Type to search

Pretty to Think So
Photo by Harrison Lubin. 

Pretty to Think So Crafts Beautiful Food Experiences in Rhinebeck


Farm-to-table fare and delicious seafood wow at Pretty to Think So, a Rhinebeck restaurant led by a trio of talented culinary professionals.

It’s hard for anything to feel like a secret when it’s in the center of Rhinebeck. Yet somehow Pretty to Think So manages to do just that. Perhaps it has to do with the fact that the seafood-forward restaurant is a newcomer in town. Or it could be its intimate location on Montgomery Street, where it’s sandwiched between popular galleries and shops. Most likely it’s because the team behind the restaurant has a bit of experience with secrets, having crafted the oft-whispered-about dining and hospitality program at the now-closed The Dutchess hotel in Staatsburg.

Let’s meet the team: There’s Chef Mark Margiotta, a Culinary Institute of America grad who went from apprenticing at his grandparents’ Paradise Restaurant in Verplanck to Poughkeepsie’s Brasserie 292 to Manhattan’s acclaimed Eleven Madison Park. At The Dutchess, he paired fine dining with farming, a concept he brings with him to Pretty to Think So. Cocktail visionary Madeline Dillon oversees the bar program. Prior to joining The Dutchess, Dillon helped build up the bar team at RARE in Washington, D.C. As her drinks in Rhinebeck prove, artisanal cocktails and mocktails can be just as inventive as any entrée. Last but not least is general manager Eric Mushel, who garnered foundational and leadership knowledge in tech and finance in London before moving on to The Dutchess.

The royal and deluxe seafood towers and oysters à la carte.

The royal and deluxe seafood towers and oysters à la carte. Photo by Harrison Lubin.

Before we dive into the menu—what’s the story behind the unusual name? The trio drew inspiration from the Lost Generation of artists who moved to Europe in the 1920s. Since their circa-1860 space was originally the Starr Institute, a library and reading room built as a center for enlightenment, it felt natural to look to the writers of the time. So, when Dillon came across the last line of Ernest Hemingway’s first novel, The Sun Also Rises, she knew she had hit upon just the right pairing of words: “‘Yes,’ I said. ‘Isn’t it pretty to think so?’” According to Mushel, “‘Pretty to think so’ is a line that recognizes beauty and happiness can exist in a world where they often don’t win the day…We wanted to offer a place where people could at least pretend they just might.”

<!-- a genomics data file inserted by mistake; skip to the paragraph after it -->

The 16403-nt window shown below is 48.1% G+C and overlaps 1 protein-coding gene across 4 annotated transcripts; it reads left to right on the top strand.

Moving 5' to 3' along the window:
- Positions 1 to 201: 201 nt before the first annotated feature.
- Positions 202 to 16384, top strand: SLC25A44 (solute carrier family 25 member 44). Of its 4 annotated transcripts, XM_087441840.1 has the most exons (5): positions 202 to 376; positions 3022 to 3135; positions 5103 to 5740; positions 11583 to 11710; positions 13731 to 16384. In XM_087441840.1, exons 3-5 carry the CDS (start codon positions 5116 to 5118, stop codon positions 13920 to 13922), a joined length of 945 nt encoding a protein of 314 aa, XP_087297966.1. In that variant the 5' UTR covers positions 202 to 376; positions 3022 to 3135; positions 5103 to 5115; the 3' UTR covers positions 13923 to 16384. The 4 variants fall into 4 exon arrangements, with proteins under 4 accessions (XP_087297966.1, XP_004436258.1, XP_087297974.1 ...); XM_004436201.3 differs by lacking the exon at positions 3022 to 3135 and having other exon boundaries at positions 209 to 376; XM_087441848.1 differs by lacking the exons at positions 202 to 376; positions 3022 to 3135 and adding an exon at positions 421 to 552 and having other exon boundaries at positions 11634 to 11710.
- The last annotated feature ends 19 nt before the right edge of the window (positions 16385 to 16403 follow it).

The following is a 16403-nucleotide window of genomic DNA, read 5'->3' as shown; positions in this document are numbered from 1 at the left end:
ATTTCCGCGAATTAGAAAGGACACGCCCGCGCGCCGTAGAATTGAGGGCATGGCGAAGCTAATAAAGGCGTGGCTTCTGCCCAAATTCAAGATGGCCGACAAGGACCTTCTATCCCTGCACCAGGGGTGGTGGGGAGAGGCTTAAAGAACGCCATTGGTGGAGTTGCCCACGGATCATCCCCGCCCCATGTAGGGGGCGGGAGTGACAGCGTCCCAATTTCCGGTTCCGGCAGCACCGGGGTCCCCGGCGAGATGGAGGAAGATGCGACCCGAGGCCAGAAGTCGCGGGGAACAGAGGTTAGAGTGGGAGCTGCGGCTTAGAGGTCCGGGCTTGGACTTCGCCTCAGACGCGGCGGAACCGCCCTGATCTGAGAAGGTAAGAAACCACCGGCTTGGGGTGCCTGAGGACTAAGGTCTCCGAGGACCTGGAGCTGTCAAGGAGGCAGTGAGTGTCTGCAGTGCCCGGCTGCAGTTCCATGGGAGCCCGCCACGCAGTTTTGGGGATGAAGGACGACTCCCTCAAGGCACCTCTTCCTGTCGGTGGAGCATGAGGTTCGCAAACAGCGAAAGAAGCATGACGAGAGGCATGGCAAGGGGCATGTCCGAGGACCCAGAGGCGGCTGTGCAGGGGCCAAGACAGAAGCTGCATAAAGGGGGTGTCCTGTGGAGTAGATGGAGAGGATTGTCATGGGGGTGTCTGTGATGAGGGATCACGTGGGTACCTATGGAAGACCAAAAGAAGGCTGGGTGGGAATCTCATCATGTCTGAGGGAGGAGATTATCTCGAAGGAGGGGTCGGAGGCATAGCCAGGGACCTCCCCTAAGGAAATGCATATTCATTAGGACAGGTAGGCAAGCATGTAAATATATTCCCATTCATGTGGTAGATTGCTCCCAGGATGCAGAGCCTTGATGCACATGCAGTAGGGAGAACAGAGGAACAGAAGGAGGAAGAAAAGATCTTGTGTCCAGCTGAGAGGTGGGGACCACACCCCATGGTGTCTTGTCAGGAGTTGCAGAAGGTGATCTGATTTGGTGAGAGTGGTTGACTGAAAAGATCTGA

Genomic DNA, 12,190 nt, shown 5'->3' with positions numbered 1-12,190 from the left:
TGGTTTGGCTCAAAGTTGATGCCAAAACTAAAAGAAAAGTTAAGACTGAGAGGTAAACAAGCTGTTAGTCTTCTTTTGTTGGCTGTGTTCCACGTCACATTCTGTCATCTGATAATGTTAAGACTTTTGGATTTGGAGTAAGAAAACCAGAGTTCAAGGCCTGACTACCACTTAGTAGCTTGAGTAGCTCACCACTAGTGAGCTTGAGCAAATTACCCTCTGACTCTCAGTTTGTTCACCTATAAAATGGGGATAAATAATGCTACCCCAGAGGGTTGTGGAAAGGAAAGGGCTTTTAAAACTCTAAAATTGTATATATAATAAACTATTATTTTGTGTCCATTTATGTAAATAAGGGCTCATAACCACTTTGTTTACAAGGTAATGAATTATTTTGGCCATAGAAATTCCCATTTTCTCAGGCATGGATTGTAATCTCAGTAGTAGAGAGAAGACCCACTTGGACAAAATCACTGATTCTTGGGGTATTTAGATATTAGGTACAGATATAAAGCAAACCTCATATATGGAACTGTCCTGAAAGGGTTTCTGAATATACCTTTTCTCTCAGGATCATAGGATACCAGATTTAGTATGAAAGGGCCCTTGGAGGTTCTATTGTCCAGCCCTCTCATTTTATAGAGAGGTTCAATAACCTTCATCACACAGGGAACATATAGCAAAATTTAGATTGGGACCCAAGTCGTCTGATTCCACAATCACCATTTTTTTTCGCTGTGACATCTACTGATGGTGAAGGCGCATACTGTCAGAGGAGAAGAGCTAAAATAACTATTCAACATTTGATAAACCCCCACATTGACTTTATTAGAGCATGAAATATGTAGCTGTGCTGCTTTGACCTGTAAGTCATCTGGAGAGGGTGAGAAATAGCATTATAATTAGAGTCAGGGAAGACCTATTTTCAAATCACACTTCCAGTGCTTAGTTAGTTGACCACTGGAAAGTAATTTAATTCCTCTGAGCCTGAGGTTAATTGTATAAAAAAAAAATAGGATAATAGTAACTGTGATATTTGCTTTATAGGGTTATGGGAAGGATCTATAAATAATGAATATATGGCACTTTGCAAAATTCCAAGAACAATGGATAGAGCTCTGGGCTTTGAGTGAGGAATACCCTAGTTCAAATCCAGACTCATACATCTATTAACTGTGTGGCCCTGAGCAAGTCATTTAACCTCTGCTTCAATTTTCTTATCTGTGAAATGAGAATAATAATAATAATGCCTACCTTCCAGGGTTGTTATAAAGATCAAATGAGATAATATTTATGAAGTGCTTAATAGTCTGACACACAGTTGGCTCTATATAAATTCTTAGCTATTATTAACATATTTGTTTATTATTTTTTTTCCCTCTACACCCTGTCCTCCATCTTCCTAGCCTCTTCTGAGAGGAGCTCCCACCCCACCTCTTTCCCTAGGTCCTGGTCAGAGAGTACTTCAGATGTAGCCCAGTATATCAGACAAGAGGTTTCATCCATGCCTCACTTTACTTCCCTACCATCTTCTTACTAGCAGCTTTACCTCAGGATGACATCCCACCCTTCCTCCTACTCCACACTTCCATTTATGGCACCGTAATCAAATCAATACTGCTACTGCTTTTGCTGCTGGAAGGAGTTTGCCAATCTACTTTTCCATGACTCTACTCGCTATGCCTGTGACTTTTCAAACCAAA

And you’ll win the day when you dine here. Margiotta serves luxurious ingredients like a present in each dish. Truffles turn everyday baked potatoes into something sinful. Caviar is another star player, elevating any dish it touches—caviar frites with house made ketchup, anyone? Duck, meanwhile, functions as an unconventional, albeit highly enjoyable item on the menu, from duck confit with pickled wild mushrooms to dry-aged duck breast with charred greens and rhubarb mostarda.

While the farm-to-table fare is certainly worth celebrating, the seafood dishes shine just as bright. Briny, beautiful oysters come from Island Creek Oysters in Massachusetts. Keep an eye out for anything with scallops—the scallop crudo is fresh and flavorful, while the seared scallop special (when available) will leave you dreaming about it for days. And we can’t forget the raw bar: there are two seafood towers (royal and deluxe), shrimp cocktail, six types of oysters à la carte, and three styles of caviar served with potato crisps, profiteroles, crème fraîche, lemon, and egg.

Pretty to Think So

Photo by Harrison Lubin.

Food, however, is only half of the story. Over at the bar, Dillon masterfully mixes up ingredients in unexpected ways. “Our goat cheese-washed vodka/gin dirty martini is one of the most perfect cocktails ever created,” says Mushel. “Also, The White Cheek, a clear negroni inspired by the white side of Snow White’s apple, has been a hit. We also offer an absinthe service that is unique to the area; and many people have been experimenting with our Public Enemy No. 1, a super distinct absinthe sour cocktail.” Dillon also offers low-ABV and zero-proof options, too. Ruby Slippers—made with red bitters, pink vermouth, chile de arból, strawberry, sparkling water, and gold luster—is a colorful standout.

While Pretty to Think So is still young, the trio is excited to see what the future holds. With the opportunity to change their menus with the seasons (and as their hearts desire), they have their work cut out for them. “We’re really trying to stay in the moment,” says Mushel. “We only get to open our first restaurant once in our lives. Our guests have been making us feel very loved. It’s a special, unique time.”